GOLDENEYE brought James Bond out of a six-year hibernation since Licence To Kill, with a suave and confident Pierce Brosnan replacing an uninterested (and uninteresting) Timothy Dalton. Good call. When ‘Alex Trevelyan’, a.k.a. 006, betrays Her Majesty’s Secret Service, and as crime syndicate boss ‘Janus’, prepares a grand-scale theft by zapping Britain back to the Stone Age with an electromagnetic pulse, only one man can stop him and his lethal accomplice ‘Xenia Onatopp’. “No more foreplay“.
Brosnan’s first of his quartet of 007 missions remains his best, a solid entry in the series, marked by a strong cast injecting some new blood into the escapading, with tough and flashy action scenes and a decent script. Brosnan makes a fine Bond, lean and handsome, with the right mix of earnest killer (it’s OK, he’s licensed) and subtle eye-twinkle over it all. Sean Bean is a swell choice as #1 bad guy Janus, a formidable physical opponent for James to bruise it out with. Both female leads, statuesque stunner Famke Janssen as sex-bomb S&M bad-girl ‘Onatopp’ and comely Izabella Scorupco as Bond’s helper,’Natalya Simonova’ (a Russian computer programmer–do they all look like this?) register with respective appropriate deep impact. There’s a new ‘M’ in town, courtesy of the no-nonsense Judi Dench, who took over the role and made it as much of her own as the original Bernard Lee. *
Directed by Martin Campbell, the well-crafted screenplay is an original by Jeffrey Caine and Bruce Feirstein, the first not based off an Ian Fleming book or another source. There’s a neat credits sequence from Daniel Kleinman, taking over chores from the late, great Maurice Binder, and a suitably sleek title tune, written by Bono and the Edge, sung by Tina Turner.
Filmed for $60,000,000 in Monte Carlo, St. Petersberg, the UK and Puerto Rico (subbing for Cuba). The insane 720-foot/220 meter bungee jump that kicks things off was done by stuntman Wayne Michaels from the Verzaska Dam in Switzerland. That wild tank chase was done with a 39-ton Russian T-55. Bros-Bond knocks off 46 guys and one evil gal in this opus, a homicide-excused record for 007. The only real half-debit is the score by Eric Serra (a one-off), which is the 2nd-most relaxed—as in unexciting—in the series.**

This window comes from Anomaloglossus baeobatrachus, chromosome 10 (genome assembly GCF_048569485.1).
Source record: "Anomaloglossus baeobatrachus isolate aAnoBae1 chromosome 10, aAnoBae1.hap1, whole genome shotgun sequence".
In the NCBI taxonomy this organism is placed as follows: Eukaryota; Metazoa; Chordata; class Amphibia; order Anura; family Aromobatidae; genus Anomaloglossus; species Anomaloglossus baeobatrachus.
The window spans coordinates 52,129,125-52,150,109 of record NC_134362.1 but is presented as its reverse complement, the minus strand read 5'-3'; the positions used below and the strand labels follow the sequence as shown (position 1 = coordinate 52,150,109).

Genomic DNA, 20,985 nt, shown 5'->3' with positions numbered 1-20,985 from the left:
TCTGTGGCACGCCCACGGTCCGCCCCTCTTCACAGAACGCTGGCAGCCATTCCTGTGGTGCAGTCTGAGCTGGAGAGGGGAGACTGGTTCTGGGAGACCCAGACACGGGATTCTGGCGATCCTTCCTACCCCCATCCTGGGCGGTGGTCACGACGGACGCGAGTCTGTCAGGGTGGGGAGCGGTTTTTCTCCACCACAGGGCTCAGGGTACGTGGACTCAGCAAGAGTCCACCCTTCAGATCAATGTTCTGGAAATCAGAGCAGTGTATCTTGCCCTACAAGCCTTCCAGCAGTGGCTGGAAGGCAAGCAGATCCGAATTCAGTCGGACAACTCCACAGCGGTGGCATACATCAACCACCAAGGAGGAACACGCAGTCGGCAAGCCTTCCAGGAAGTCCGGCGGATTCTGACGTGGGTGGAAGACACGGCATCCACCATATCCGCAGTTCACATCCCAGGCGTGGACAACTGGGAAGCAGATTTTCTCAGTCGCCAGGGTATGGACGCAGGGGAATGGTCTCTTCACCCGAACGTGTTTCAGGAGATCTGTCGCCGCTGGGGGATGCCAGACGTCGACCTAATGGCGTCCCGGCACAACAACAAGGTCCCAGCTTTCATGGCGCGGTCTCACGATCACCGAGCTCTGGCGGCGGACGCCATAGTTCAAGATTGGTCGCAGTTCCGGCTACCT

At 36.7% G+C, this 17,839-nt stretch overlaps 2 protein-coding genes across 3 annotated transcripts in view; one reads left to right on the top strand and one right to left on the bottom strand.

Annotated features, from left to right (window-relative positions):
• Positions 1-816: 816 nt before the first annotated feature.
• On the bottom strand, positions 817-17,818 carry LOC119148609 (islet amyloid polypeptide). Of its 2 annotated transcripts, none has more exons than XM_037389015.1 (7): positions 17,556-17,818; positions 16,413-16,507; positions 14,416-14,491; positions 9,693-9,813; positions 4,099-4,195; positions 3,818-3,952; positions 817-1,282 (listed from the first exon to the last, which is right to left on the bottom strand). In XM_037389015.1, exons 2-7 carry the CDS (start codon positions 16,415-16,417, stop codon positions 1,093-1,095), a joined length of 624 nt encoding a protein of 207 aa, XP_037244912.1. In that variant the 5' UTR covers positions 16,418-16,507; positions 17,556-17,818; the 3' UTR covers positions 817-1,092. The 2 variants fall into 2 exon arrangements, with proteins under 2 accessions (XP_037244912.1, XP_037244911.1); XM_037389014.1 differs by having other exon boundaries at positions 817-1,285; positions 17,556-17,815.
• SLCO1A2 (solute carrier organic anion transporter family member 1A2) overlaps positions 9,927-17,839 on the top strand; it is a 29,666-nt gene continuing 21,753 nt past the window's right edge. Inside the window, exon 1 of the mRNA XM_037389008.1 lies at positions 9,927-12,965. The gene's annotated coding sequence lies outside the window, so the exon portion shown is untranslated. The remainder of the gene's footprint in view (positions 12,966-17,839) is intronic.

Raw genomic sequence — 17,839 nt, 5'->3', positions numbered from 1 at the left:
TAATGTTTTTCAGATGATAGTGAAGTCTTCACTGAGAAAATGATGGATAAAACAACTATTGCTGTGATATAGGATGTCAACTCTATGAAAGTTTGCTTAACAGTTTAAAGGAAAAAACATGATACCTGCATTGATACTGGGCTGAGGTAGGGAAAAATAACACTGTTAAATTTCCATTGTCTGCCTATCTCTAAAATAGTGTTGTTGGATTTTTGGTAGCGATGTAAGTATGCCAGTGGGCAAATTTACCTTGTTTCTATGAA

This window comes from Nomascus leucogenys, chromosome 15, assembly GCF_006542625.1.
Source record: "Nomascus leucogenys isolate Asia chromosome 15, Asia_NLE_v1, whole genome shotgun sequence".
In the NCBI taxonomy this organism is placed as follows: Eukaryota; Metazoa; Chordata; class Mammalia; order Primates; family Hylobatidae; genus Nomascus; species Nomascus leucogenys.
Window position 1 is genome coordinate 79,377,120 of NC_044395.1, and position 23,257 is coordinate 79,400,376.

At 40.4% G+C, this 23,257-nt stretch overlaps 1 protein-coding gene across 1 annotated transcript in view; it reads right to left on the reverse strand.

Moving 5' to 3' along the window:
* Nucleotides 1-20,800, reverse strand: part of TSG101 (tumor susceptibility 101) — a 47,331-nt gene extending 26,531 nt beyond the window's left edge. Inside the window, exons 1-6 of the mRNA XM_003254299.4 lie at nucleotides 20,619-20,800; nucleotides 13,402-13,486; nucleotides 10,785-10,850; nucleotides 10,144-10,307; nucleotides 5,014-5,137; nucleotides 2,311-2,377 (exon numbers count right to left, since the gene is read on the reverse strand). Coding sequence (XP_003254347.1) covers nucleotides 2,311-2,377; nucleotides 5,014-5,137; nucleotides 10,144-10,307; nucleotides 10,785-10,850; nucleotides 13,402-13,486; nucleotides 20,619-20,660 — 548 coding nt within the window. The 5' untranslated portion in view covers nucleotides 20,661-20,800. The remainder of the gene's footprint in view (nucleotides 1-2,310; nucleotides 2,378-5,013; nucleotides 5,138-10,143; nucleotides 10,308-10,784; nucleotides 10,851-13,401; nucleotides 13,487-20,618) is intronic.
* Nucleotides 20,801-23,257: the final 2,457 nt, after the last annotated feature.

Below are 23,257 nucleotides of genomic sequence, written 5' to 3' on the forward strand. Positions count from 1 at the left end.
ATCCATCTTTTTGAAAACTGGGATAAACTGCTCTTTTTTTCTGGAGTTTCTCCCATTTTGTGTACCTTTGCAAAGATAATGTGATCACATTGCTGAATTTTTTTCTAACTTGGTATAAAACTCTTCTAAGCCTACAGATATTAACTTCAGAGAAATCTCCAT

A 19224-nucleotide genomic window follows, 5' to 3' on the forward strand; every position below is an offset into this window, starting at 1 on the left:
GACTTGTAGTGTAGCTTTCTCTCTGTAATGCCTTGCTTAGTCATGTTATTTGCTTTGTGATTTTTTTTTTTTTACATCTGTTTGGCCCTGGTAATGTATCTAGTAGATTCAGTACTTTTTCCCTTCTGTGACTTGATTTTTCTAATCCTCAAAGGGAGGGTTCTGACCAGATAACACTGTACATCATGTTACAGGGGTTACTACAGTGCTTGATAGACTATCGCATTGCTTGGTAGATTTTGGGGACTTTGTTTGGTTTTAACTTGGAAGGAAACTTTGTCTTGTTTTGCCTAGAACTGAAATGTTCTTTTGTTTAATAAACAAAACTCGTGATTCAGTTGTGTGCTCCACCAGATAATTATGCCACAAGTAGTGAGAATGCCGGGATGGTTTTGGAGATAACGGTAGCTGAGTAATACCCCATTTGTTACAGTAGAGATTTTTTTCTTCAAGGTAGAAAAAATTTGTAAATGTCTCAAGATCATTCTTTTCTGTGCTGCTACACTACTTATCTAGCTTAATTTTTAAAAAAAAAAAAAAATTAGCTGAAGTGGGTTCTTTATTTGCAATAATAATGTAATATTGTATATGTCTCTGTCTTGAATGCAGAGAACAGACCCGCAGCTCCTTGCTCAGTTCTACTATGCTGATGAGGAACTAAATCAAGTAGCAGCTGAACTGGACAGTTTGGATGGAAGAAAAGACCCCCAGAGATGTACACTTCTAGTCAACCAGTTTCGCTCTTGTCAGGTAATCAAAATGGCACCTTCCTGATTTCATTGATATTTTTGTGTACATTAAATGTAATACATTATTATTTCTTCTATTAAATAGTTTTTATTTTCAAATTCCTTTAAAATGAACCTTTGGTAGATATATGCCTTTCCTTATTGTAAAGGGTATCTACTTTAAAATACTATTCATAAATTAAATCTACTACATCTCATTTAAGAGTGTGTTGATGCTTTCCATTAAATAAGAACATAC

“Do you destroy every vehicle you get into?”
It was the the 4th biggest gun of 1995, making a planetary yield of $356,000,000. With Joe Don Baker (purposely overdone as a CIA cowboy), Alan Cumming, Robbie Coltrane (good stuff), Gottfried John, Tchéky Karyo, Desmond Llewelyn (having fun in his 15th go as ‘Q’), Serena Gordon and Samantha Bond (her first of four as ‘Miss Moneypenny’). In one of her earliest movie roles, Minnie Driver shows up in a funny bit as a bad nightclub singer. One of extras in the requisite casino scene is Kate Gayson, daughter of the first ‘Bond girl’, Eunice Gayson aka ‘Sylvia Trench’ in Dr. No. 130 minutes.
*Bonus tie-in blab—Sean Bean had been considered for Bond (he got ‘Sharpe’, so that’s a win). Dench had been close friends with Bernard Lee, so it’s an M&M situation right off the pitch. The first movie Brosnan saw in a theater when he was a kid was Goldfinger, so his course was pre-ordained. He’d actually been set for the part, two entries back, before Dalton got it, but was locked into Remington Steele (basic training). Meanwhile,back to Sex—the perpetually fun-famished vixen Ms. Onatopp takes the get-it-on quotient of the series to a new level in this affair, as she literally uses sex as a weapon, killing her prey during the act: death by galore. There are worse ways to go (most of them).
**The 1st-prize dishonor for lamest score in Bond World still remains to tarnish the reputation of Michel Legrand, for his elevator-in-a-retirement-home job on Never Say Never Again. Eric Serra’s blase background for GoldenEye isn’t that bad, but he wasn’t shaken or stirred back for more.